DISCUSSION: Chronic bronchitis may have an acute component, and in these patients therapy with antibiotics and bronchodilators may improve the flow rate as measured by pulmonary function tests within 3 or 4 days of the cessation of smoking and treatment of the acute condition. However, the chronic bronchitic will continue to produce large amounts of mucus, most evident in the morning, even after the acute process has been resolved. Clearance of these secretions is hampered by the inability to cough, perhaps secondary to the pain of thoracotomy or abdominal surgery or by a decrease in the number of ciliary cells that help move mucus up the tracheobronchial tree. This causes plugging of small airways and atelectasis, which may progress to pneumonia. For this reason, cessation of smoking for 3 to 5 days before surgery is very beneficial in preventing pulmonary complications during the postoperative period.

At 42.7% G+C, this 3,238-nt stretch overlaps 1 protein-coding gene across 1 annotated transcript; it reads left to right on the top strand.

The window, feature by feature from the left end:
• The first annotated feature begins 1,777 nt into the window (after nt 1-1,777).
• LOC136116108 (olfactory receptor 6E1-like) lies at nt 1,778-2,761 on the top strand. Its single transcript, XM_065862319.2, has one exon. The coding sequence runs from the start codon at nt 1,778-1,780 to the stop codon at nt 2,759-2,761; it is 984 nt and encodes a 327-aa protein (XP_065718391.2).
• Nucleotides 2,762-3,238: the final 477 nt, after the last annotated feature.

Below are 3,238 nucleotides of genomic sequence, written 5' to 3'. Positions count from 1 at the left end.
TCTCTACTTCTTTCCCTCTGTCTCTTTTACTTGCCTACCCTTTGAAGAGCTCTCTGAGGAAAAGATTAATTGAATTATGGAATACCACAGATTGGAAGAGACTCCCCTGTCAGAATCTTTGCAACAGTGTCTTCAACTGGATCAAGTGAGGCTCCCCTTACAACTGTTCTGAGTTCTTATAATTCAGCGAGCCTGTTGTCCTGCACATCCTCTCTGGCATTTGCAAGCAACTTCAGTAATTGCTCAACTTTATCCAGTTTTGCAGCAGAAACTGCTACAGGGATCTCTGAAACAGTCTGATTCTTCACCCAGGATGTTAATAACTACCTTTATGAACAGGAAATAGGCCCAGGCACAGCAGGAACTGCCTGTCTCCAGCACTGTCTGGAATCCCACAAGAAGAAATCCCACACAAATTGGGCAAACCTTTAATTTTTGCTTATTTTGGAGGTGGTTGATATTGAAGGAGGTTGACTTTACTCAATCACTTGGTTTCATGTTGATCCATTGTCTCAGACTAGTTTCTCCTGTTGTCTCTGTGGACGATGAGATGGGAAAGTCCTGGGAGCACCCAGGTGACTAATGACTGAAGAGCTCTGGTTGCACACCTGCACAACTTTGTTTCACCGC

A. Is the only vascular system in which the veins do not have the same course as the arteries.
B. Has a direct connection of vein to adjacent lung tissue by connective tissue fibers, making the diameter of the tissue fibers dependent upon lung volume.
C. Supplies the metabolic needs of the alveoli.
D. All of the above.